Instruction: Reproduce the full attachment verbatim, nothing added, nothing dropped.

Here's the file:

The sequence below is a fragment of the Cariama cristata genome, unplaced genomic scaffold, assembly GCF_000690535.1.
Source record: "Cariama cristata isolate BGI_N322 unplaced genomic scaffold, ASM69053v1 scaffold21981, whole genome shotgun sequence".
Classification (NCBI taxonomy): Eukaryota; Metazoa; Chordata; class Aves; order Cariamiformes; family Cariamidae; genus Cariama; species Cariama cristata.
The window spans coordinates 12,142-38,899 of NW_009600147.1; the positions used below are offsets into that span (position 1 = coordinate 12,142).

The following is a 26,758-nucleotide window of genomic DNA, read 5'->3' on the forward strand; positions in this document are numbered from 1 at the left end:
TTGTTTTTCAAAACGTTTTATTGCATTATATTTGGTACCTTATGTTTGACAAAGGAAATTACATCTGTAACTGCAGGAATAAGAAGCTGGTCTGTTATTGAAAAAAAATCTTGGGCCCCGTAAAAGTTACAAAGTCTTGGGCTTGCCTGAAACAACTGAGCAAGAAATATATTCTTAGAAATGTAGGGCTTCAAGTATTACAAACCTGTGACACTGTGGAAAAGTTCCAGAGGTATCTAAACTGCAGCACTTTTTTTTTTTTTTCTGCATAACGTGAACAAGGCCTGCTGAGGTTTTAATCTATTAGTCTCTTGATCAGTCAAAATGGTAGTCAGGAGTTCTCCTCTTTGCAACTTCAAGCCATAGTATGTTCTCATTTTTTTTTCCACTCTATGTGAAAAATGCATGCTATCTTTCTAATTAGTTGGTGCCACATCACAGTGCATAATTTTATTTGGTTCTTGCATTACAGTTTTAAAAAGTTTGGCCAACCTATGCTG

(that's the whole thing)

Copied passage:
The sequence below is a fragment of the Cariama cristata genome, unplaced genomic scaffold, assembly GCF_000690535.1.
Source record: "Cariama cristata isolate BGI_N322 unplaced genomic scaffold, ASM69053v1 scaffold21981, whole genome shotgun sequence".
Classification (NCBI taxonomy): Eukaryota; Metazoa; Chordata; class Aves; order Cariamiformes; family Cariamidae; genus Cariama; species Cariama cristata.
The window spans coordinates 12,142-38,899 of NW_009600147.1; the positions used below are offsets into that span (position 1 = coordinate 12,142).

The following is a 26,758-nucleotide window of genomic DNA, read 5'->3' on the forward strand; positions in this document are numbered from 1 at the left end:
TTGTTTTTCAAAACGTTTTATTGCATTATATTTGGTACCTTATGTTTGACAAAGGAAATTACATCTGTAACTGCAGGAATAAGAAGCTGGTCTGTTATTGAAAAAAAATCTTGGGCCCCGTAAAAGTTACAAAGTCTTGGGCTTGCCTGAAACAACTGAGCAAGAAATATATTCTTAGAAATGTAGGGCTTCAAGTATTACAAACCTGTGACACTGTGGAAAAGTTCCAGAGGTATCTAAACTGCAGCACTTTTTTTTTTTTTTCTGCATAACGTGAACAAGGCCTGCTGAGGTTTTAATCTATTAGTCTCTTGATCAGTCAAAATGGTAGTCAGGAGTTCTCCTCTTTGCAACTTCAAGCCATAGTATGTTCTCATTTTTTTTTCCACTCTATGTGAAAAATGCATGCTATCTTTCTAATTAGTTGGTGCCACATCACAGTGCATAATTTTATTTGGTTCTTGCATTACAGTTTTAAAAAGTTTGGCCAACCTATGCTG